Canon's just replaced its PowerShot S5 IS superzoom compact with two new models, the cheaper of which is the the PowerShot SX10. But it still weighs in at around £250, which is almost the price of a basic digital SLR. So is the little Canon really worth it?
You do get quite a lot for your money, including a new 20x optical zoom, image stabilisation, a 10-megapixel sensor and full manual control if you want it. The SX10 uses Voice Coil Motors, whatever they are, to make the autofocus even quieter so that you don't scare off any timid wildlife.
The camera is pretty snappy, though focusing takes longer at maximum zoom. The image stabilisation does a good job of cutting shake, too -- and not just in the final picture. Keeping the subject steady in the viewfinder is much easier, and there's just the slightest 'drift' to deal with rather than the wild jittering of non-stabilised lenses at this focal length.
The Canon's zoom goes up to the equivalent of 560mm, which is some serious magnification. The focal length markings on the lens are a bit pointless, and presumably they're just there to show off the camera's focal range. But the filter thread on the front of the lens is really useful -- this is actually one of the few compacts with which you can use filters.
Its body is made of plastic, but it's solid and heavy with no creaks or wobbles anywhere. The controls have a good, positive feel and the SX10 comes across as a really well-made little camera.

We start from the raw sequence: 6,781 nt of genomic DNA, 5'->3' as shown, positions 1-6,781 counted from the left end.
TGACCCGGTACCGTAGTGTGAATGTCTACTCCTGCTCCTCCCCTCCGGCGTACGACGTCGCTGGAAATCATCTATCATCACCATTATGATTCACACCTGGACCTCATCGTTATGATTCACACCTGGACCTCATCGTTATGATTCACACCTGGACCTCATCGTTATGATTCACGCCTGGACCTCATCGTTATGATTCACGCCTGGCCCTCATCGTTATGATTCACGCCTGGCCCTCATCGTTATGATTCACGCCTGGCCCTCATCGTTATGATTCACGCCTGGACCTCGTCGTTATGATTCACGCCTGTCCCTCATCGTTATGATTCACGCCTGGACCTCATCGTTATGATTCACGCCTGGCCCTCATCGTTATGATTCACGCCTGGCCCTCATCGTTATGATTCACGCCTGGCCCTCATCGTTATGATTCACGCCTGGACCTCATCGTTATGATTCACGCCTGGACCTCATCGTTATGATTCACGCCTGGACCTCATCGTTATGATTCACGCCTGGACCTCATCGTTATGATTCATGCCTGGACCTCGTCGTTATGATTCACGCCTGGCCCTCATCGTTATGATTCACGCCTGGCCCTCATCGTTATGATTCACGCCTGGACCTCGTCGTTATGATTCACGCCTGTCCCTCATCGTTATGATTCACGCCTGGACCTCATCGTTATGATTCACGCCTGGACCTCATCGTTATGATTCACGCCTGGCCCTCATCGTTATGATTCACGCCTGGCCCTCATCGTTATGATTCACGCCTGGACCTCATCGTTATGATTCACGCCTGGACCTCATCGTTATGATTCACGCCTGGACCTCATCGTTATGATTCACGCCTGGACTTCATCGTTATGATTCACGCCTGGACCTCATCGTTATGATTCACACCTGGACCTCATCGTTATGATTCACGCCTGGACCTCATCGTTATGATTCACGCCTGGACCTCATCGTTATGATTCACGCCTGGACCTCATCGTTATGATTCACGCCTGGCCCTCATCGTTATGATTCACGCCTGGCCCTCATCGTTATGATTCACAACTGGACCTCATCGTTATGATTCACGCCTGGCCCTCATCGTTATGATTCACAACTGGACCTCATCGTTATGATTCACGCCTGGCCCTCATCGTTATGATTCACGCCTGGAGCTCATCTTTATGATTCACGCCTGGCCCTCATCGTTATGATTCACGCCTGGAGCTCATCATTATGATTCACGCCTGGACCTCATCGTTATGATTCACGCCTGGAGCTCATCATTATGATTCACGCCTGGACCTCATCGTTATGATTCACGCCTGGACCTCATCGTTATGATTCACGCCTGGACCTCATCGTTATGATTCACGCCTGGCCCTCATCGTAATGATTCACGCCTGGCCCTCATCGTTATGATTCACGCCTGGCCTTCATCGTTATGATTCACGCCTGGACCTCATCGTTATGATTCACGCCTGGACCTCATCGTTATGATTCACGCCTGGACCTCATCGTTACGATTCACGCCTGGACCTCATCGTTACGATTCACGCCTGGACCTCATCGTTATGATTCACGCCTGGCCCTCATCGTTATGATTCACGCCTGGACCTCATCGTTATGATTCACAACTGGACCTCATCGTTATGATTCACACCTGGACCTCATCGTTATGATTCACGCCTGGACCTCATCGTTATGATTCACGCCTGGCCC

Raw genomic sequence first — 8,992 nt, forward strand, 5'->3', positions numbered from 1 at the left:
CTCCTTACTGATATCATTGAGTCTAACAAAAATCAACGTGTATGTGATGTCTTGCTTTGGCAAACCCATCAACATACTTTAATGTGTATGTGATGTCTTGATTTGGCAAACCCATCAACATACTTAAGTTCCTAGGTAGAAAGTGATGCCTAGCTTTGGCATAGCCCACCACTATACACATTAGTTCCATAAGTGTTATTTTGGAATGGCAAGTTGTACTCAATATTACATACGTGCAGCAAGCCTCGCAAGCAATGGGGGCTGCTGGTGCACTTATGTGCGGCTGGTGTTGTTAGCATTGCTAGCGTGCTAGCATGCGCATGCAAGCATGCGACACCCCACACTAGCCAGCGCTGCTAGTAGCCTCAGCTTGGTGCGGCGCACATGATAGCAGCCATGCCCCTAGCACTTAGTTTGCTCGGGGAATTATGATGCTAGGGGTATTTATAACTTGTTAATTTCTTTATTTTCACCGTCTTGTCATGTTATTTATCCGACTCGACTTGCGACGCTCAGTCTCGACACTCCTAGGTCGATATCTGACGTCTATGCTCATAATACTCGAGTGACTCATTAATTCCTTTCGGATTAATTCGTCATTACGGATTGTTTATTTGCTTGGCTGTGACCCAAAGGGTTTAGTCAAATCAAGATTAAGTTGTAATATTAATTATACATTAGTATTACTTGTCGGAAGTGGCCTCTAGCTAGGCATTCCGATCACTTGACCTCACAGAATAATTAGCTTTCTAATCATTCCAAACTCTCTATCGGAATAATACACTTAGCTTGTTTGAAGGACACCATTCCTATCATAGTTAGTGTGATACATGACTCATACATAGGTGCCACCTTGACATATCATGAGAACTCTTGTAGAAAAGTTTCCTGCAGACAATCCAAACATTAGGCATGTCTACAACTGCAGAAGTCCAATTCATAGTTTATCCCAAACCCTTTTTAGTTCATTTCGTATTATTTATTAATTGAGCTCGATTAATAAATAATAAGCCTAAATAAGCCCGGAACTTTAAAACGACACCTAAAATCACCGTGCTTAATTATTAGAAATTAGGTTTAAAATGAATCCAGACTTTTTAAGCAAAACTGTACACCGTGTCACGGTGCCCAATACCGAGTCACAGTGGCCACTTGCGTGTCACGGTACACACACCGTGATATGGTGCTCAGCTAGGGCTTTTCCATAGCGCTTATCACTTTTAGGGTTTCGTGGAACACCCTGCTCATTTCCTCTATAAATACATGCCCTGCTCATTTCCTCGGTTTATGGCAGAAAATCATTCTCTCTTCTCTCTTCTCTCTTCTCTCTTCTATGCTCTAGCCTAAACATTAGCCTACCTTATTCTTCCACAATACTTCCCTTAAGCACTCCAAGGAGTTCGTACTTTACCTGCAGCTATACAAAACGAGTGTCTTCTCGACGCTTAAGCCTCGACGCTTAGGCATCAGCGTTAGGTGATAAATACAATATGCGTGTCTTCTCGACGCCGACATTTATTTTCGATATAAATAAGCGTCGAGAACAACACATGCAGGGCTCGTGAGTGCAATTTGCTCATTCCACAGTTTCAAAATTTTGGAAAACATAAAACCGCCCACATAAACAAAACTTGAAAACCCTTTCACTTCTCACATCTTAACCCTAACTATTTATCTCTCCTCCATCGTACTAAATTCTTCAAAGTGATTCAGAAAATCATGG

But then there's the Multi Control Dial on the back. In the centre is an 'OK/Function' button and around it are conventional directional arrow buttons. The concept isn't a bad one, but it suffers from a serious design flaw.
The whole thing is surrounded by a spinning ring that's supposed to work like a control dial so that you can spin through menus and other on-screen options. But you have to press so hard to get enough friction to spin it that you inevitably press the directional key by accident. Canon's testers must have had special rubber inserts grafted onto their thumbs because normal human skin just doesn't have enough grip for this controller to work properly.
There were performance problems as well. The electronic viewfinder looks a bit grainy, though that's probably because the viewfinder eye-piece has a high magnification -- it's big and bright, certainly. The LCD on the rear is decent but it flattens your pictures. When you load them up on the computer they look washed out and not quite as vibrant as you thought.
Overall definition is good, but it definitely softens up at full zoom and in the corners of the frame.
The SX10 is a good little superzoom, but in all honesty there's not much here that we haven't seen a dozen times before. The SX1 is more technically interesting, with 4fps shooting and a full HD movie mode, but it costs a hefty £470. Or you could take a look at the Olympus SP-570 UZ, which has a wider-angle zoom and can shoot raw files.